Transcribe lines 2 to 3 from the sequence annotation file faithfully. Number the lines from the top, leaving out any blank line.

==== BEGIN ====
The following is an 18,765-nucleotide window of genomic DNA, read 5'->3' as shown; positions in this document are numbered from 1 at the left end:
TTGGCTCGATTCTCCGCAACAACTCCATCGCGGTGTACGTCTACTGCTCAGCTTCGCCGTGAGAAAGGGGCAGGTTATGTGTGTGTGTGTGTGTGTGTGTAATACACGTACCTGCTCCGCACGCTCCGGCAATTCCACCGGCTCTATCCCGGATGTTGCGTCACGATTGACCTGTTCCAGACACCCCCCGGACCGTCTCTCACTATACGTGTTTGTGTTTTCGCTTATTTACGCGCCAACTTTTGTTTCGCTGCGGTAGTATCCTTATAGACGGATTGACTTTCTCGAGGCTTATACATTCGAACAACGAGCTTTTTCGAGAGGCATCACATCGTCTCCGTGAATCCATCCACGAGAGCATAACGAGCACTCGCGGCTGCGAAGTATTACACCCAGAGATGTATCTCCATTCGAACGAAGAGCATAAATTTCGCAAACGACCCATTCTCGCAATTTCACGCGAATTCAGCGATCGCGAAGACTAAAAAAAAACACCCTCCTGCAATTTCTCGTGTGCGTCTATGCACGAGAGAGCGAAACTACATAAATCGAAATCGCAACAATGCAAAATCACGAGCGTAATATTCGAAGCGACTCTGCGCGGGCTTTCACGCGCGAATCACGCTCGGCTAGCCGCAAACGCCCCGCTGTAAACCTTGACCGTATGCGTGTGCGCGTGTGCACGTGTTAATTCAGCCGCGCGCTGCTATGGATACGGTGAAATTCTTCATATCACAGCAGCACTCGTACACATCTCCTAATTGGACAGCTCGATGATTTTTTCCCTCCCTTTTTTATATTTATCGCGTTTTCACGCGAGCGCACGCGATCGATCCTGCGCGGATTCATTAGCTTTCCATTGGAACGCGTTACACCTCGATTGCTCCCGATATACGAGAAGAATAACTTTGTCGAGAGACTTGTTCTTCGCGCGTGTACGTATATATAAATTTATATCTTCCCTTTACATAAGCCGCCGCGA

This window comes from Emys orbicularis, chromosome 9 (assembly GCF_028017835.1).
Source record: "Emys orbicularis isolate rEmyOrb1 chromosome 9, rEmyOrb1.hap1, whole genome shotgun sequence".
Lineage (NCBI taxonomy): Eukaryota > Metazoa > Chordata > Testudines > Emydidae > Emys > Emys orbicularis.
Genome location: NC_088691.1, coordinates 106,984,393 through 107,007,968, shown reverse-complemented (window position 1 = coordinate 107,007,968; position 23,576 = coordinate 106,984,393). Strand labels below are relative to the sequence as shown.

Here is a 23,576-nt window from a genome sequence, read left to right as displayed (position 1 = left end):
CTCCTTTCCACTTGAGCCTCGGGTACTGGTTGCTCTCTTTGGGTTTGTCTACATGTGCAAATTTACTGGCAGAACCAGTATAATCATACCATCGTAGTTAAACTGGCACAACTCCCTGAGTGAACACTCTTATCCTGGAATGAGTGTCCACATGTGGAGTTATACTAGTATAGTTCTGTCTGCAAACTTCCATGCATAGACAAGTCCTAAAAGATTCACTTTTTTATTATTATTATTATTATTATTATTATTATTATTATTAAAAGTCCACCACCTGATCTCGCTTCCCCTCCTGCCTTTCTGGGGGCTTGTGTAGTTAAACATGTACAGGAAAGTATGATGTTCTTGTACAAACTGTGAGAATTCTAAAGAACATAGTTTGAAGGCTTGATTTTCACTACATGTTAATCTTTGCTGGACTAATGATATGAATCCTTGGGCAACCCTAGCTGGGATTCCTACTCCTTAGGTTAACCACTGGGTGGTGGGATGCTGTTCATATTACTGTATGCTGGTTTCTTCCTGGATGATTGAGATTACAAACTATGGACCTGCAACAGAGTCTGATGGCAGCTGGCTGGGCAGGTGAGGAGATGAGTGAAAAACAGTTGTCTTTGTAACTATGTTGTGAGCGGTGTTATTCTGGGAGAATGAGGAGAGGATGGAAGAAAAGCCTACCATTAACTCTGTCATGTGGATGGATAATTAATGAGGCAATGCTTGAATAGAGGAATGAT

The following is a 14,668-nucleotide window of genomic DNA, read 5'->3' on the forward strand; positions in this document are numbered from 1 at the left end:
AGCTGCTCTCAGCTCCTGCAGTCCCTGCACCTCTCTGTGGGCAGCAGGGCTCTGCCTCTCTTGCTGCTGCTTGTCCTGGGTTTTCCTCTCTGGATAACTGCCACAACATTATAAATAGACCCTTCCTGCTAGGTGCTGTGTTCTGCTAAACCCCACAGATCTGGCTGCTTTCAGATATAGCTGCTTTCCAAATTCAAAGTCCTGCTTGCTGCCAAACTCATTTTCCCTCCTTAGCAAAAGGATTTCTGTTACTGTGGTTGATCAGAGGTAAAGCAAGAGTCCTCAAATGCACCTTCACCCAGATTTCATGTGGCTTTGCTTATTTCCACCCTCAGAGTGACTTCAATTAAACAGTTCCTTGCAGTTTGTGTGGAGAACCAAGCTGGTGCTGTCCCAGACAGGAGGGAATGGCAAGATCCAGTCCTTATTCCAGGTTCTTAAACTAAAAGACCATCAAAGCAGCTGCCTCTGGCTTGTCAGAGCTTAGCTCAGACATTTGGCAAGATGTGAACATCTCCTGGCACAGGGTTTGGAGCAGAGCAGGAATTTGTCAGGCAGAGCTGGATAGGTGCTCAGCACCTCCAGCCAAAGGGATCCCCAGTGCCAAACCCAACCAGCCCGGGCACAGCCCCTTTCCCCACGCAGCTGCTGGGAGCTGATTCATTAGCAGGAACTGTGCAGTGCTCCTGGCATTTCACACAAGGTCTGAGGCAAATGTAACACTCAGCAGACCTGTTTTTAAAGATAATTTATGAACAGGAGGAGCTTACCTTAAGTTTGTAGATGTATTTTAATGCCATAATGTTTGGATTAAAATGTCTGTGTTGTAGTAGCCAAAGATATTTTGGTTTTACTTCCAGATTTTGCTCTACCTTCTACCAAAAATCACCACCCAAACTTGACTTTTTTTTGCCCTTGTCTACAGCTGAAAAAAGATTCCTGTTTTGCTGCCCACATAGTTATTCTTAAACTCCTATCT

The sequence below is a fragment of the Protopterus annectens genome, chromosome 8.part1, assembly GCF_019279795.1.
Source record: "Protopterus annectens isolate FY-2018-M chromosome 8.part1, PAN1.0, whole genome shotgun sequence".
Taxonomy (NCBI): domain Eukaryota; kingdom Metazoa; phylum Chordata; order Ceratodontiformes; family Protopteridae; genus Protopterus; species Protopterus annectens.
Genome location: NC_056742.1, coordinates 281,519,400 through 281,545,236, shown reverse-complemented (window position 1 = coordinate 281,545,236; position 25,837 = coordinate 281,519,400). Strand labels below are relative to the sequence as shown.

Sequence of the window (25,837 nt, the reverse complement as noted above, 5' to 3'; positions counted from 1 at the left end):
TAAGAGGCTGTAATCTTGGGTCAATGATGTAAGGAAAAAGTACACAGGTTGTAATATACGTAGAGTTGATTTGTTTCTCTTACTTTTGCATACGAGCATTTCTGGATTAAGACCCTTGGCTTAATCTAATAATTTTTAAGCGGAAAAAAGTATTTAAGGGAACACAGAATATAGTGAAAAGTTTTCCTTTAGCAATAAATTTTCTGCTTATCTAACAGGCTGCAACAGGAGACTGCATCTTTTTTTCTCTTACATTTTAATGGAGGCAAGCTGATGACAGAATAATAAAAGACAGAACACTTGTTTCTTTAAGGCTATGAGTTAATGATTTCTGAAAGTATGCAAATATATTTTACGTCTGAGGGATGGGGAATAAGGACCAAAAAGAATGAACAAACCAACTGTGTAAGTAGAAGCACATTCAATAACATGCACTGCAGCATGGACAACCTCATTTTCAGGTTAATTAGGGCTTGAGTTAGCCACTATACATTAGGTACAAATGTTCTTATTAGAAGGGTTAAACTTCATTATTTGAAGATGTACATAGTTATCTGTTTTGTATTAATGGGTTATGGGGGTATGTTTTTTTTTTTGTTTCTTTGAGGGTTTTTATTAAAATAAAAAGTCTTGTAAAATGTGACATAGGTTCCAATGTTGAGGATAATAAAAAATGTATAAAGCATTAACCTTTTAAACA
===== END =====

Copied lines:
TTGGCTCGATTCTCCGCAACAACTCCATCGCGGTGTACGTCTACTGCTCAGCTTCGCCGTGAGAAAGGGGCAGGTTATGTGTGTGTGTGTGTGTGTGTGTAATACACGTACCTGCTCCGCACGCTCCGGCAATTCCACCGGCTCTATCCCGGATGTTGCGTCACGATTGACCTGTTCCAGACACCCCCCGGACCGTCTCTCACTATACGTGTTTGTGTTTTCGCTTATTTACGCGCCAACTTTTGTTTCGCTGCGGTAGTATCCTTATAGACGGATTGACTTTCTCGAGGCTTATACATTCGAACAACGAGCTTTTTCGAGAGGCATCACATCGTCTCCGTGAATCCATCCACGAGAGCATAACGAGCACTCGCGGCTGCGAAGTATTACACCCAGAGATGTATCTCCATTCGAACGAAGAGCATAAATTTCGCAAACGACCCATTCTCGCAATTTCACGCGAATTCAGCGATCGCGAAGACTAAAAAAAAACACCCTCCTGCAATTTCTCGTGTGCGTCTATGCACGAGAGAGCGAAACTACATAAATCGAAATCGCAACAATGCAAAATCACGAGCGTAATATTCGAAGCGACTCTGCGCGGGCTTTCACGCGCGAATCACGCTCGGCTAGCCGCAAACGCCCCGCTGTAAACCTTGACCGTATGCGTGTGCGCGTGTGCACGTGTTAATTCAGCCGCGCGCTGCTATGGATACGGTGAAATTCTTCATATCACAGCAGCACTCGTACACATCTCCTAATTGGACAGCTCGATGATTTTTTCCCTCCCTTTTTTATATTTATCGCGTTTTCACGCGAGCGCACGCGATCGATCCTGCGCGGATTCATTAGCTTTCCATTGGAACGCGTTACACCTCGATTGCTCCCGATATACGAGAAGAATAACTTTGTCGAGAGACTTGTTCTTCGCGCGTGTACGTATATATAAATTTATATCTTCCCTTTACATAAGCCGCCGCGA

This window comes from Emys orbicularis, chromosome 9 (assembly GCF_028017835.1).